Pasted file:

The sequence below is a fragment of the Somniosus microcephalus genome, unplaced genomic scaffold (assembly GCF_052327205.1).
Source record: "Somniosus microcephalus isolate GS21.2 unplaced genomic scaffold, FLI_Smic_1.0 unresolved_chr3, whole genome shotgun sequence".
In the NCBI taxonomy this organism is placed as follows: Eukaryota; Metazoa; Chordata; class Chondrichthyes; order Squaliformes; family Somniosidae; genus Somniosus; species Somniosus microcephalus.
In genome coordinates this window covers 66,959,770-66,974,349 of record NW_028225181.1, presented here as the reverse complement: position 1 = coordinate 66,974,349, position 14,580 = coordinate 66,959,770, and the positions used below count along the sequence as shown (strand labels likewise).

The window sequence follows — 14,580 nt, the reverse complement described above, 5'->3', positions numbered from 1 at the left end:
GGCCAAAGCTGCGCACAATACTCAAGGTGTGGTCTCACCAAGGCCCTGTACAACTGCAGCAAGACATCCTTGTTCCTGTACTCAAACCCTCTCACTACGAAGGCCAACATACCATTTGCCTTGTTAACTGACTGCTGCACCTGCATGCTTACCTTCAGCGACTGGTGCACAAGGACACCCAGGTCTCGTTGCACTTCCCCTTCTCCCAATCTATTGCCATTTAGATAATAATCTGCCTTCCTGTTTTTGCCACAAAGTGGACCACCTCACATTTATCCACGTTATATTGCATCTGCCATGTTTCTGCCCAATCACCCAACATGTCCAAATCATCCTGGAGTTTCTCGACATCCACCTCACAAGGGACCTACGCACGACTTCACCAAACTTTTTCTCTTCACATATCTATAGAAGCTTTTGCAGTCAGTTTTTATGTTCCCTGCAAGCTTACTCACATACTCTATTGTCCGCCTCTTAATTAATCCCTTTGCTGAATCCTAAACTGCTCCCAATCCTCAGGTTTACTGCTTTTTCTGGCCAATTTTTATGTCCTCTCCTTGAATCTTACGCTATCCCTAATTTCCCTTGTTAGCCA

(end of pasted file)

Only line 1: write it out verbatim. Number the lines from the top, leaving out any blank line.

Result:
The sequence below is a fragment of the Somniosus microcephalus genome, unplaced genomic scaffold (assembly GCF_052327205.1).